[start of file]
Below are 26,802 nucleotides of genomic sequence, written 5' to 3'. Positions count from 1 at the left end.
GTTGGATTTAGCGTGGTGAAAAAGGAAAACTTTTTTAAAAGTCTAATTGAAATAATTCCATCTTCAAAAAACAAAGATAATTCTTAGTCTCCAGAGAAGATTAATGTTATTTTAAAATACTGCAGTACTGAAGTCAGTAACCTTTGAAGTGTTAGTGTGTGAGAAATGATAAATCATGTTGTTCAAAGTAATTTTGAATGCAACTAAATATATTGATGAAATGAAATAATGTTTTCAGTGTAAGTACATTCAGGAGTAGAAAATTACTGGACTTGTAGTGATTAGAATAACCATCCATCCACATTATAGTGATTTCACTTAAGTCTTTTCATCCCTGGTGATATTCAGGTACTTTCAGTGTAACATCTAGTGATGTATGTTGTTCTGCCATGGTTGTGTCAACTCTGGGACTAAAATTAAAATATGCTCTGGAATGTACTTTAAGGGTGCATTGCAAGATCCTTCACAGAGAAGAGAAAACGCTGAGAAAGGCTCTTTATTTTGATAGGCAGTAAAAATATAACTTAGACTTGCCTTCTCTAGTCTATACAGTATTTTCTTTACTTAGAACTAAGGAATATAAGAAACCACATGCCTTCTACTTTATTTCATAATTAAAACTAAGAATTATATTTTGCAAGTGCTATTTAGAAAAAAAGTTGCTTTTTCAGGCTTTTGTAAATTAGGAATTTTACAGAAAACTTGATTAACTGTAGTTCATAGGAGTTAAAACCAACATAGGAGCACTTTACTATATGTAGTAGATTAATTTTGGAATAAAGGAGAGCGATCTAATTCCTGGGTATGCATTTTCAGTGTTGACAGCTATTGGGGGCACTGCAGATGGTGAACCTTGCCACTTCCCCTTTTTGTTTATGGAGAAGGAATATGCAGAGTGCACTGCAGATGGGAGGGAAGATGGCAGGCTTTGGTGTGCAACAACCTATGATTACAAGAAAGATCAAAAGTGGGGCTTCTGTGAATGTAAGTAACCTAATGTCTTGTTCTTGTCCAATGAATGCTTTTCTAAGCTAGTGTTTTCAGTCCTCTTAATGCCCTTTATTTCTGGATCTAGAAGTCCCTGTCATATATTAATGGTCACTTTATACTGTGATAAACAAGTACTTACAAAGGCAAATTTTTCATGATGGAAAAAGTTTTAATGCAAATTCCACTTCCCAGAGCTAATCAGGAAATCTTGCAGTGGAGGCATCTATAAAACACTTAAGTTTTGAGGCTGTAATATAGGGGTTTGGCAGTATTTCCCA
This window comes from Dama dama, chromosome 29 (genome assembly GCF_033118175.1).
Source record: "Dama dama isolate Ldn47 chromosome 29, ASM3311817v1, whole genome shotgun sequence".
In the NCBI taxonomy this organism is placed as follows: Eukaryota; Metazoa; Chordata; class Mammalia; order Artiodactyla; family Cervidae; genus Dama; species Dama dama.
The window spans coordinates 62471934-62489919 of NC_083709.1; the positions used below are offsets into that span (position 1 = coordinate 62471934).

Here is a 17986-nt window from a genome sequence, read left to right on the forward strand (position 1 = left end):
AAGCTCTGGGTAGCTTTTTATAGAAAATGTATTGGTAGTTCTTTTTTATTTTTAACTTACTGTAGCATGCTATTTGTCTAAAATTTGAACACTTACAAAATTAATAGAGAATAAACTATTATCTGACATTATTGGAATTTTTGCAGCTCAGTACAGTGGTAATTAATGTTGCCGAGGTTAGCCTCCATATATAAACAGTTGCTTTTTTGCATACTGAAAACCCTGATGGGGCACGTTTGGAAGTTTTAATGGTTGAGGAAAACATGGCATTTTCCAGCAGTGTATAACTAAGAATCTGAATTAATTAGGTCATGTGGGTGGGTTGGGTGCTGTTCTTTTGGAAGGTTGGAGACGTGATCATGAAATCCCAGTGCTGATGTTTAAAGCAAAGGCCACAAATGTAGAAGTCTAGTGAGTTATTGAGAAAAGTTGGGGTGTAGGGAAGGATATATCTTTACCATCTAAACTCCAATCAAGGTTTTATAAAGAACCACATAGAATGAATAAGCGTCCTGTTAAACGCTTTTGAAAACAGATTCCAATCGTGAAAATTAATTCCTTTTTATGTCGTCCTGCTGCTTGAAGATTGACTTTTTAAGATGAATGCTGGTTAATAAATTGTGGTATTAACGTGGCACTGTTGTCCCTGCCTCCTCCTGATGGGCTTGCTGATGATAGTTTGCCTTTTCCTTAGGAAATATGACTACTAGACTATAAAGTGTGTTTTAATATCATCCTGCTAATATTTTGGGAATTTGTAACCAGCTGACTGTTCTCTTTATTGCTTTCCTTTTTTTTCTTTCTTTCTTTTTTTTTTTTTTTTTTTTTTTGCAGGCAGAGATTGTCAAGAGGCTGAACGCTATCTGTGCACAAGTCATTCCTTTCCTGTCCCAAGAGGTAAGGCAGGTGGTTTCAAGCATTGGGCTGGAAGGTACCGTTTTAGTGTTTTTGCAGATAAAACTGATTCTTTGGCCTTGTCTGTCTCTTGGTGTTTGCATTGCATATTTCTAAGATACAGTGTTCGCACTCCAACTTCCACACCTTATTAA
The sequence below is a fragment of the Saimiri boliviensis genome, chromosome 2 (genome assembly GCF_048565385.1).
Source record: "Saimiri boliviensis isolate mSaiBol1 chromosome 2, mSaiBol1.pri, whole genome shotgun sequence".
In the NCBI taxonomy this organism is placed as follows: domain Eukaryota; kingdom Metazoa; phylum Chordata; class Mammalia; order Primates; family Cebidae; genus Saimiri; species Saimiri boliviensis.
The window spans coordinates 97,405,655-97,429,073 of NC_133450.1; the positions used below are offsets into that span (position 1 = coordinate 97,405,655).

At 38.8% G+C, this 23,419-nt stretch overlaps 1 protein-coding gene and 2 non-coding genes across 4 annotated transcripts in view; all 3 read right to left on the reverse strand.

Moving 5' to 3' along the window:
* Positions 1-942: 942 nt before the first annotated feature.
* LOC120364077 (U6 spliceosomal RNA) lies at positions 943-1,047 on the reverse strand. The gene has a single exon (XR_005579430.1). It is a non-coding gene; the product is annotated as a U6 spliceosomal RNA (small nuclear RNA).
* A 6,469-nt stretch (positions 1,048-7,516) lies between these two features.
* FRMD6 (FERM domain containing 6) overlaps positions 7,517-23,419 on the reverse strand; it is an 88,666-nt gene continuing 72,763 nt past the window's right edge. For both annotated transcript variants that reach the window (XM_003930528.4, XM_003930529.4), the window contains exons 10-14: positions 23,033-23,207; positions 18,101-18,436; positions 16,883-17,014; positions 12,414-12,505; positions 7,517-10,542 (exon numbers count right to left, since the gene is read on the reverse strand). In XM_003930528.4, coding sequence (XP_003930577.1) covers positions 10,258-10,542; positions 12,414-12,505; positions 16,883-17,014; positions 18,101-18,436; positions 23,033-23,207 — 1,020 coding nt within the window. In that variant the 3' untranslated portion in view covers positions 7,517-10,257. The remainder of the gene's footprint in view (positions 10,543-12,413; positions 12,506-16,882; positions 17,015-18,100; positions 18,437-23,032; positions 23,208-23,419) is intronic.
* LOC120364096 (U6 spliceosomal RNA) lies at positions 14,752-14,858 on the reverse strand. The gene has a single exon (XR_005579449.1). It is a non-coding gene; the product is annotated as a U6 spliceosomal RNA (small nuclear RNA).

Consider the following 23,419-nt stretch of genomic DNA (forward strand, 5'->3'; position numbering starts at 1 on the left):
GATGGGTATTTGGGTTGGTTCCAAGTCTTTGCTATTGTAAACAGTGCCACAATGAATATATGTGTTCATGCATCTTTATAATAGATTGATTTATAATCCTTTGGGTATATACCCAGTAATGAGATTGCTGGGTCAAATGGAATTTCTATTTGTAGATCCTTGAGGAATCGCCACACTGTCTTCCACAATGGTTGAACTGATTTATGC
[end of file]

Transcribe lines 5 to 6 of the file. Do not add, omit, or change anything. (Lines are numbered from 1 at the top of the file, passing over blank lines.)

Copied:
In the NCBI taxonomy this organism is placed as follows: Eukaryota; Metazoa; Chordata; class Mammalia; order Artiodactyla; family Cervidae; genus Dama; species Dama dama.
The window spans coordinates 62471934-62489919 of NC_083709.1; the positions used below are offsets into that span (position 1 = coordinate 62471934).